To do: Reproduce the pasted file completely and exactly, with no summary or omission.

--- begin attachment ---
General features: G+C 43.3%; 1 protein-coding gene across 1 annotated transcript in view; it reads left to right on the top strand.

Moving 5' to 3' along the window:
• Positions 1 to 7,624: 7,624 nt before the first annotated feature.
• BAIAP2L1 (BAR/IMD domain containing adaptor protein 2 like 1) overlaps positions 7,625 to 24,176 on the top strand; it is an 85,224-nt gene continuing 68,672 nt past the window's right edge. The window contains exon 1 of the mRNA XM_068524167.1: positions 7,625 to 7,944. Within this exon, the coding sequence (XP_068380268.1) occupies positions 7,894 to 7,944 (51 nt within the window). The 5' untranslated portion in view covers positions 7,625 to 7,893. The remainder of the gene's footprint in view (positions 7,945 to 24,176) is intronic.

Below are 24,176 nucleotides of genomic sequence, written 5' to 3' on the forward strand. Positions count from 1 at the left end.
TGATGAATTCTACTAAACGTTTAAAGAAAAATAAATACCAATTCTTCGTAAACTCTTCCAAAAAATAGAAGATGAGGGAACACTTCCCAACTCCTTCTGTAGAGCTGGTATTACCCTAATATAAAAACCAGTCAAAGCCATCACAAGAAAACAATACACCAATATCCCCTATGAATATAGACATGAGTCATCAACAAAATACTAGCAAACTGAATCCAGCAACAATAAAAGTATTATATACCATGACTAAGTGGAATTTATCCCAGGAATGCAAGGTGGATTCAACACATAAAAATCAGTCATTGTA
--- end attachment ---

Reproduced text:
General features: G+C 43.3%; 1 protein-coding gene across 1 annotated transcript in view; it reads left to right on the top strand.

Moving 5' to 3' along the window:
• Positions 1 to 7,624: 7,624 nt before the first annotated feature.
• BAIAP2L1 (BAR/IMD domain containing adaptor protein 2 like 1) overlaps positions 7,625 to 24,176 on the top strand; it is an 85,224-nt gene continuing 68,672 nt past the window's right edge. The window contains exon 1 of the mRNA XM_068524167.1: positions 7,625 to 7,944. Within this exon, the coding sequence (XP_068380268.1) occupies positions 7,894 to 7,944 (51 nt within the window). The 5' untranslated portion in view covers positions 7,625 to 7,893. The remainder of the gene's footprint in view (positions 7,945 to 24,176) is intronic.

Below are 24,176 nucleotides of genomic sequence, written 5' to 3' on the forward strand. Positions count from 1 at the left end.
TGATGAATTCTACTAAACGTTTAAAGAAAAATAAATACCAATTCTTCGTAAACTCTTCCAAAAAATAGAAGATGAGGGAACACTTCCCAACTCCTTCTGTAGAGCTGGTATTACCCTAATATAAAAACCAGTCAAAGCCATCACAAGAAAACAATACACCAATATCCCCTATGAATATAGACATGAGTCATCAACAAAATACTAGCAAACTGAATCCAGCAACAATAAAAGTATTATATACCATGACTAAGTGGAATTTATCCCAGGAATGCAAGGTGGATTCAACACATAAAAATCAGTCATTGTA